In reality, however, local residents report that the presence of the Turkish army is aimed at the Kurdish groups they hate, who have taken refuge in Iraqi-Kurdistan. The PKK maintains positions in the Qandil mountains in the east and in Machmur, south of Erbil, with the YPG in Sinjar.
Fear of Iranian ground troops
At the same time as the Turkish missiles, Iran is deploying drones to attack bases belonging to Iranian-Kurdish opposition groups in Iraqi-Kurdistan. The strikes on neighbouring Iraq are operated from the Hamza Sayyid al-Shuhada military base run by the Iranian Revolutionary Guard in the Kurdish part of Iran.
In a recent statement, the elite unit of the Iranian armed forces, which reports directly to the country's supreme leader, Ayatollah Ali Khamenei, talked about "separatist anti-Iranian terrorist groups" sheltering in the Iraqi Kurdish provinces of Erbil and Sulaymaniyah being currently under attack. The mayor of the town of Koya, in Erbil province, tells the Kurdish TV station Rudaw that not only was the office of the Kurdistan Democratic Party of Iran targeted, but also a camp housing refugees from Iranian Kurdish areas.
Iran's ruling clerics accuse the exile groups in northern Iraq of fuelling the nationwide protests against the government and the Islamic system of rule in Iran. Iraqi Kurdish organisations have been supporting the ongoing protests in Iran since the death of the young Kurdish woman Jina Mahsa Amini in mid-September and denounce the massive violence against protesters.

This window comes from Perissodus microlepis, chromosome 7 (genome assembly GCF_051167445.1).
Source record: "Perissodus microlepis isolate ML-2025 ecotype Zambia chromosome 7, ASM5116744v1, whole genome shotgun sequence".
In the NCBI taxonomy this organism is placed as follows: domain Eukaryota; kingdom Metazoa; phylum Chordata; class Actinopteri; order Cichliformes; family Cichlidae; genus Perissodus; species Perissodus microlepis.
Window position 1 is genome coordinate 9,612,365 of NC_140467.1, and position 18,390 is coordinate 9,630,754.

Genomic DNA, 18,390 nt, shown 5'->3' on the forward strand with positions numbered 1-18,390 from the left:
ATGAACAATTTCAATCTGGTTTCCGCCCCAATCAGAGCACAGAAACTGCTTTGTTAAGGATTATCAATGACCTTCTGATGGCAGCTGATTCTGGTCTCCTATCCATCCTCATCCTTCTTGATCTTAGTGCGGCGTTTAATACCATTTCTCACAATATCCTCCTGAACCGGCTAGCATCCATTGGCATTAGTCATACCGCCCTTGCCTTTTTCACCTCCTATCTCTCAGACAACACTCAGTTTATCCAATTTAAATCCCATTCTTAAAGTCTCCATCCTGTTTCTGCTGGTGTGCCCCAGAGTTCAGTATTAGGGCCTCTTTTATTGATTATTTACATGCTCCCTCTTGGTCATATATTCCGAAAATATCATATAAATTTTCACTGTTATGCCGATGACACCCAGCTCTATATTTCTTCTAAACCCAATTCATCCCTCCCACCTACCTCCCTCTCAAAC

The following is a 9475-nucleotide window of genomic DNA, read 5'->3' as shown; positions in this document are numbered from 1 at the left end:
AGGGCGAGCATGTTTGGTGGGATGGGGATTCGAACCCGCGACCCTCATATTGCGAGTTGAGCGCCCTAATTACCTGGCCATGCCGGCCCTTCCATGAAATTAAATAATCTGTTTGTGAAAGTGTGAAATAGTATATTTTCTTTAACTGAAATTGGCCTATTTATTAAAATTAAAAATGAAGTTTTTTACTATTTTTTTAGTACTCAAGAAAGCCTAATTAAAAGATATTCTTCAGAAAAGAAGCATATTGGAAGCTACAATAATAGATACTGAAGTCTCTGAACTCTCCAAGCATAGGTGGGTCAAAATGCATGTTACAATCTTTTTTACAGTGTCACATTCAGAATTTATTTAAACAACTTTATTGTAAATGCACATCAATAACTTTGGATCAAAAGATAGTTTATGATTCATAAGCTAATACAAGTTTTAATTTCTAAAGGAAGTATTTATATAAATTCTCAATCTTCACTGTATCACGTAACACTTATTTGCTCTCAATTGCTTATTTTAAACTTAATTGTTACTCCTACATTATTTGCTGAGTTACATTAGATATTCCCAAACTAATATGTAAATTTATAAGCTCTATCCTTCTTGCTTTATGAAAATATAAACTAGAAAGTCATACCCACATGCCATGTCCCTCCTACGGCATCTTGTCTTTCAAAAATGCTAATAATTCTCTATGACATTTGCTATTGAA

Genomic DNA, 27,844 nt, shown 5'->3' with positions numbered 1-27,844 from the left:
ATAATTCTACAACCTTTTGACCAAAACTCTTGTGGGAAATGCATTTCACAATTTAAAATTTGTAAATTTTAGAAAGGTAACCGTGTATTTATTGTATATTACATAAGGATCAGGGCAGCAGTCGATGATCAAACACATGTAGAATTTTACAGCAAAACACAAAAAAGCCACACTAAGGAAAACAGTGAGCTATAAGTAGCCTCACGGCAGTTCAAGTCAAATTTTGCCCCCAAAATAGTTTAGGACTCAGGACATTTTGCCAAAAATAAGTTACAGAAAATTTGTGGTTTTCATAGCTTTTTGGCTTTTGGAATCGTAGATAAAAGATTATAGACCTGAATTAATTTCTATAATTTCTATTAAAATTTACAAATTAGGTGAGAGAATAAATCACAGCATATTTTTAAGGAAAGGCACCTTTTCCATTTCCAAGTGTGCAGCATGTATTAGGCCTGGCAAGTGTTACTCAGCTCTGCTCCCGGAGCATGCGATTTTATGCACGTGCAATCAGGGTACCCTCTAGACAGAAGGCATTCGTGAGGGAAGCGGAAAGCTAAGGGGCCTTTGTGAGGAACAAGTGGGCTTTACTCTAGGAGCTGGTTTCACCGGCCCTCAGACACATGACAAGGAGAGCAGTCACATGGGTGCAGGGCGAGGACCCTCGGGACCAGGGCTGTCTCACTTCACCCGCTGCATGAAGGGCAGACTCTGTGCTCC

Observers in Erbil are divided on whether this support goes beyond providing shelter for the Iranian Kurds or whether weapons and technical equipment for the resistance are also being smuggled across the border. Now it is being reported that Iran has massed troops on the border with Iraq, thus it would seem the Islamic Republic is also considering deploying ground troops in Iraq. "We Kurds are afraid," says the former mayor of the city of Erbil, Nihad Qoja. "No one knows where this will lead."
The “kurdayati” identity
The fact that the Kurdish autonomous regions have long been spared the violence and extremism that dominated the rest of the country for years – first with al-Qaida, then IS – is thanks to the Kurds regarding ethnicity rather than religion as central to their identity.
As the Erbil-based Middle East Research Institute (MERI), now an internationally recognised think tank, pointed out in a study published at the end of October, being "kurdayati", or Kurdish, was the decisive element that kept things largely quiet in the Kurdish regions after the fall of Saddam Hussein in 2003.
This Kurdish identity has also helped keep religiously motivated extremism and violence in check. Only 530 young Kurds had joined the extremist jihadists of IS, MERI said. "Kurds did not want to fight Kurds".
But now it is precisely being "kurdayati" that appears to have become the problem. The Iraqi Kurds, especially those in Erbil, are now being shown what to date constituted the proverbial ‘elephant in the room’. When Masoud Barzani, the former Kurdish president, held a referendum on an independent Kurdistan in 2017, more than a few warned him that his neighbours Iran and Turkey would never accept a Kurdish state on their doorstep.
But Barzani let his Kurds vote and received over 90 percent approval with a high turnout.
His goal was not only to make an independent state out of the existing autonomous areas. He wanted more. Areas that had been under the administration of Baghdad until then were also to belong to the new state, as was the region in northern Syria, called Rojava, currently under Kurdish control.
Nothing came of it, opposition to the idea was too great. Even the Americans, traditionally allied with the Kurds in northern Iraq, rejected the prospect of a Kurdistan detached from the rest of Iraq. The current military operations by Turkey and Iran should therefore also be seen as a lesson for the Iraqi Kurds, reminding them of ‘what could happen if’.
© Qantara.de 2022